The State of Oregon has begun an assessment of possible health effects experienced by wind farm neighbors. The state Public Health Division held “listening sessions” in three communities over the past few days, to hear from citizens. ”With any development, you start learning more about potential concerns as more people start experiencing it,” said Sajata Joshi, an epidemiologist for the state. “Our goal now is to hear what people have to say, and see if we can find solutions that work for communities and for the state’s goals.”
While the Health Impact Assessment will “use the best available science to evaluate public health risks,” the Oregon process is also including anecdotal reports from neighbors, such as those received in these listening sessions. A limitation of most previous state and industry-funded health impact reports has been that they considered only “direct, causal” impacts: that is, their focus was narrowed to studying previous research to address the narrow question of whether the sound levels being experienced can directly cause physiological symptoms to appear. It is very likely that many of the reports of health problems, such as headaches, dizziness, and the like are indirect effects of sleep disruption or stress caused by moderate levels of audible wind farm noise at relatively close ranges, and it’s promising that Oregon is taking into account the actual experiences of wind farm neighbors who have been affected.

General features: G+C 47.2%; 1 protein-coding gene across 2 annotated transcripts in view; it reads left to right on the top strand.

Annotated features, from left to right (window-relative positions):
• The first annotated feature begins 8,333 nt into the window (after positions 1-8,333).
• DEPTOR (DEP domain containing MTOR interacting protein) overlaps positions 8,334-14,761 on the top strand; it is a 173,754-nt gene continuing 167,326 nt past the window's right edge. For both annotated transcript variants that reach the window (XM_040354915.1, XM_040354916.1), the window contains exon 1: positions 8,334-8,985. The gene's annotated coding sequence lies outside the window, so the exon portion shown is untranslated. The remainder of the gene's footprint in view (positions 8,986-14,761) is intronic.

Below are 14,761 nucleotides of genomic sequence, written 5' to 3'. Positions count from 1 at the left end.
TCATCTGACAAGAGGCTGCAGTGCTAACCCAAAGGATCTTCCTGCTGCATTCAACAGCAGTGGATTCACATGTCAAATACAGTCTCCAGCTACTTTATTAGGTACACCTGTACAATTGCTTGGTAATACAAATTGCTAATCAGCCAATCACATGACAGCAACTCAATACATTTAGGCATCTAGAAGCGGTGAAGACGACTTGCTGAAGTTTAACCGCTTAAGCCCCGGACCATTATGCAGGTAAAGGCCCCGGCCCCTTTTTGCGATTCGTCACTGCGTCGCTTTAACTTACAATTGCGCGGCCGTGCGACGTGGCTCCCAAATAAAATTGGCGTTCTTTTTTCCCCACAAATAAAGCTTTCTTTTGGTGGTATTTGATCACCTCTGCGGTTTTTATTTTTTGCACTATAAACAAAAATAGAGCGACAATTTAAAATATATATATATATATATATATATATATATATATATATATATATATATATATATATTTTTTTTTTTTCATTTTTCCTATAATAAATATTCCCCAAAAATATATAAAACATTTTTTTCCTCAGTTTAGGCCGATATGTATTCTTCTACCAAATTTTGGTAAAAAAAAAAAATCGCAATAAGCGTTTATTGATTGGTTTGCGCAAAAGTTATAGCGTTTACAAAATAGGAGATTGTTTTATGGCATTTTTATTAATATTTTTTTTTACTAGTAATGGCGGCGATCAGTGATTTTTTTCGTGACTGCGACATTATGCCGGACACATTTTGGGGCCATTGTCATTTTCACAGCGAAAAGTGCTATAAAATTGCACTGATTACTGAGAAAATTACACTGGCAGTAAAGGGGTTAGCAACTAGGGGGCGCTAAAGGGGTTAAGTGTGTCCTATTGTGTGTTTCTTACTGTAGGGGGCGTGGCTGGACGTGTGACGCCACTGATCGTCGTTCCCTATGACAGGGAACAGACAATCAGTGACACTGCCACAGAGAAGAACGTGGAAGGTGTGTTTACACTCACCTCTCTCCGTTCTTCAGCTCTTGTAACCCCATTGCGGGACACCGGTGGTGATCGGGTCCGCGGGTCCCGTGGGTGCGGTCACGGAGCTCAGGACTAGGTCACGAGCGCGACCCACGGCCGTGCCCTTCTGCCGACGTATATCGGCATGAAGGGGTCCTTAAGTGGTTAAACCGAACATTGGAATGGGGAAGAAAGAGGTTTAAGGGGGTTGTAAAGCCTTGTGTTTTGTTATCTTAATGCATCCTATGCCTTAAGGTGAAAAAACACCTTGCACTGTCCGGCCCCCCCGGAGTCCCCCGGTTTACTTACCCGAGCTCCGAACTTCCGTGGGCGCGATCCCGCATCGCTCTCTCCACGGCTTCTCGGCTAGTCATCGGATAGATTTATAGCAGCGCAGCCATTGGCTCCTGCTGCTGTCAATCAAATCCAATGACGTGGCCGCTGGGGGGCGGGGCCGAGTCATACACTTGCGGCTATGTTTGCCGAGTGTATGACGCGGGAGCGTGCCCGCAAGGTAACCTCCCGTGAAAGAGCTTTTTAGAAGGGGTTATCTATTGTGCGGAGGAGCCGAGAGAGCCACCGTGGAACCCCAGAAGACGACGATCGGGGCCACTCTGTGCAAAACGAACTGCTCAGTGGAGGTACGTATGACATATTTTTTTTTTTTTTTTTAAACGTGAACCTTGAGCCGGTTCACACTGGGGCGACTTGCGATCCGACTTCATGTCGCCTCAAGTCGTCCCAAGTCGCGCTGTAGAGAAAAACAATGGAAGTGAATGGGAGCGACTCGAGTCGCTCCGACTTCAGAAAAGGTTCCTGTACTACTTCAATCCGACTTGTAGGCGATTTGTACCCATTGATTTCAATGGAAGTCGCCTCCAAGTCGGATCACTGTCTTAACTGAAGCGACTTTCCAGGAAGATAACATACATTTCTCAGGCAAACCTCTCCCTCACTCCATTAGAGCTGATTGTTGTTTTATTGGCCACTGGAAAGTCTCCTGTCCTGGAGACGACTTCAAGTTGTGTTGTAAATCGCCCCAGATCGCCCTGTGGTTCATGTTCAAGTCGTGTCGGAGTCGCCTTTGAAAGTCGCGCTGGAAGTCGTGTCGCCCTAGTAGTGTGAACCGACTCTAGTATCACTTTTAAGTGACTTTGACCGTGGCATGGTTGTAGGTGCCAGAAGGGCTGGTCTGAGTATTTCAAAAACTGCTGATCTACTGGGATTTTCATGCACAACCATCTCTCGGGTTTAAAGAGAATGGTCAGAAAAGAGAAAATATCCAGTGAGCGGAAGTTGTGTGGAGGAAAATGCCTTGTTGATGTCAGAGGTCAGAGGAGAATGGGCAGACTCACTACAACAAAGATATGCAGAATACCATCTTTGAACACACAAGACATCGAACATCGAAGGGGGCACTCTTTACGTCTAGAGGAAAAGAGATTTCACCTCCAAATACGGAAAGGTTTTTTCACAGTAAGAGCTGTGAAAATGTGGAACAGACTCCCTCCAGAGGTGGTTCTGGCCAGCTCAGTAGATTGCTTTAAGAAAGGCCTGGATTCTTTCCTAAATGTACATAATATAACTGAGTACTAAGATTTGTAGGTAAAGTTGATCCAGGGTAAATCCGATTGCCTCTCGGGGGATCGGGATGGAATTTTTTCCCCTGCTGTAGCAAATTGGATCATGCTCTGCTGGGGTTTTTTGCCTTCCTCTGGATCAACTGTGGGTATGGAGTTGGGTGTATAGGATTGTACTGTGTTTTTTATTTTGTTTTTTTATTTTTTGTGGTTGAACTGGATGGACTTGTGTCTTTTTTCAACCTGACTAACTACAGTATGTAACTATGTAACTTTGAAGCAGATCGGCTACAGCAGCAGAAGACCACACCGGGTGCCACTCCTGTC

Jae Douglas, Oregon Public Health’s moderator, said the most frequent wind-farm concern she’s heard is about stress. Her office is charged with writing an assessment of any health impacts from turbines for consideration by the siting council, Oregon Department of Energy and county commissions — agencies that make the decisions on wind-energy projects. A draft will come in March and the final assessment in June. You can stay current on the process at this Oregon DHS website.